The History Of Our Love-Hate-Love Relationship With Leftovers : The Salt Stretching a meal over several days was once a necessity. And in the 1940s, leftovers were a culinary art. Historian Helen Zoe Veit dishes on America's complicated relationship with leftovers.
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The History Of Our Love-Hate-Love Relationship With Leftovers

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The History Of Our Love-Hate-Love Relationship With Leftovers

The History Of Our Love-Hate-Love Relationship With Leftovers

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  • <iframe src="" width="100%" height="290" frameborder="0" scrolling="no" title="NPR embedded audio player">
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From floating old food in Jell-O molds to casseroles to cold pizza, the way we reuse and eat leftovers in America is special. And it turns out that if you track our relationship with leftovers over time, you will understand a lot about our economy and how we live. Historian Helen Zoe Veit wrote about this for The Atlantic, and she told me the article all started with her research on cooking during the Civil War, back when leftovers were just food.

HELEN ZOE VEIT: I came across one book that's called "What To Do With The Cold Mutton." And it really caught my eye just because it was so unusual. For one thing, it was such a catchy title, but also, it acknowledged the fact that leftovers were something that people were dealing with. And in fact, what that made me think was how rare it was at all to even see this acknowledged precisely because it was so normal.

MCEVERS: And you write that Americans' enthusiasm for leftovers really took off later during World War I - people hearing, you know, there are starving kids in Europe; we have to conserver our food. And then, in the Great Depression, reusing food became a necessity.

VEIT: That's right. For so many Americans in the Great Depression, that was really a time when leftovers were held up as a special culinary category for the first time. For one thing, it's something you had to do to stay within the family budget but also as something that could be a realm for art and for creativity that clever housewives could use to show off their skills, in a sense.

MCEVERS: And then things reached a peak - you call it the golden age of leftovers - in the '40s and '50s. Can you give us some highlights from that time?

VEIT: Absolutely. This is a time, if anyone is an amateur culinary historian, that makes really fascinating but sometimes sort of disgusting reading, where, really, a lot of the rules about what was good to eat were no longer applied when it came to leftovers. I see things like ham banana rolls with cheese sauce or...

MCEVERS: Wait. What is that?

VEIT: (Laughter).

MCEVERS: What is a ham banana roll?

VEIT: That would be a banana with leftover ham wrapped around it sort of like a crepe. And then they would've been arranged in a casserole dish with a cheese sauce poured over them and then baked.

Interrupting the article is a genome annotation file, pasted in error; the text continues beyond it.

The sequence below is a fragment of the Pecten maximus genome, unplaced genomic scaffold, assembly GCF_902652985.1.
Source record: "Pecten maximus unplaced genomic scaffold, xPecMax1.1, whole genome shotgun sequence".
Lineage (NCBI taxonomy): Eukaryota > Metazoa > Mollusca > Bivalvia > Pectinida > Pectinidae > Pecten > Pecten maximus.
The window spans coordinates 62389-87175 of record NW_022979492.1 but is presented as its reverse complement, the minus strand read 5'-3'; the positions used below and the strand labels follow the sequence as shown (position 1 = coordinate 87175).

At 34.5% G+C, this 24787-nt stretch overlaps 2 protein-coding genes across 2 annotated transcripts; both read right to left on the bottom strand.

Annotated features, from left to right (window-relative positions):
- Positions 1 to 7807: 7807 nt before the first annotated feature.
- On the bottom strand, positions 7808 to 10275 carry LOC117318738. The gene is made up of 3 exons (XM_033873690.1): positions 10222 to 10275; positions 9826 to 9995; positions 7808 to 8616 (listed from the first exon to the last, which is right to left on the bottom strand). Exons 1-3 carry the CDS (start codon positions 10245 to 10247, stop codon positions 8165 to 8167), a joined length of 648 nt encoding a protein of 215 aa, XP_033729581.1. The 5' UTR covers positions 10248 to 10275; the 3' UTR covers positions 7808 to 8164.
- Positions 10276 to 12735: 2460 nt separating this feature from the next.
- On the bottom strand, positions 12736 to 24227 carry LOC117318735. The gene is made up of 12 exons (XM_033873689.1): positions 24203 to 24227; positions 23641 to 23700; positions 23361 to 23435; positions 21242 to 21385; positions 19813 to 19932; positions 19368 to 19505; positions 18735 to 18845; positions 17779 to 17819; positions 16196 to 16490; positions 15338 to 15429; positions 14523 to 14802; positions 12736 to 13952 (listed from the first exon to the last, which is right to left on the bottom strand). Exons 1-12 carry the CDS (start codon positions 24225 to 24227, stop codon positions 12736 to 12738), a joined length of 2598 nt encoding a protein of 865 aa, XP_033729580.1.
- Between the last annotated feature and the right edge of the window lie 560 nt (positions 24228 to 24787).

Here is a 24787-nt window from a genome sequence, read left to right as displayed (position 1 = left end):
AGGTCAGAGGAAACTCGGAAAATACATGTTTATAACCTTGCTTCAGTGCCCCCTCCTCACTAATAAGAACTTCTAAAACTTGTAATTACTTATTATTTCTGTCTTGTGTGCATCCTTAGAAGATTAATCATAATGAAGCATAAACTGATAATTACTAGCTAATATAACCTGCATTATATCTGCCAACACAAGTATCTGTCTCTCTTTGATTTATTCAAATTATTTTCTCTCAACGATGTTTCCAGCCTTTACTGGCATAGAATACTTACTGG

MCEVERS: That sounds horrible - and any other highlights?

VEIT: One amazing recipe that I found for leftover carrots called not just for reheating them but for pureeing them, mixing them with seasonings and breadcrumbs and then shaping them into long cones and topping them with parsley so that they resembled carrots. And to me, this was such an amazing example of leftovers elevated to art.

MCEVERS: But then, but the 1960s, leftovers, you write, lost their, quote, "economic and moral urgency." What happened?

VEIT: Well, I think one of the most important things that happened is that Americans were less desperate for calories than they had ever been. And for a lot of Americans, waste became a purgative of financial security. People openly complained about leftovers. Although, of course, many people continued to eat leftovers, it receded from, you know, the sort of avant-garde of culinary trendiness and became this very second-rate culinary category, something that you might reheat for lunch but that would never, for example, be served to guests.

MCEVERS: And now, you say, we are in a bit of a leftovers Renaissance. Why do you think people are more excited about reusing old food?

VEIT: Well, I think that although Americans now spend even less on food than they used to - just over 10 percent of our incomes on average - Americans are newly aware of the other costs that go into food production, whether it's the use of water or of gasoline to transport food or to cool it or to cook it. And I think more and more Americans are unwilling to throw away edible food.

MCEVERS: Do you have a personal favorite?

VEIT: Well, I am a big fan of cooking on the weekends and making enough to last through the week. But then again, you know, that's, to me - was interesting because when I come home on a Tuesday and find a pot of soup that I made on the weekend, I don't think of that as a leftover. I think of that as awesome.

MCEVERS: Helen Zoe Veit is a historian at Michigan State University. Her article for The Atlantic is "An Economic History Of Leftovers." Helen, thank you so much.

VEIT: Thank you for having me.

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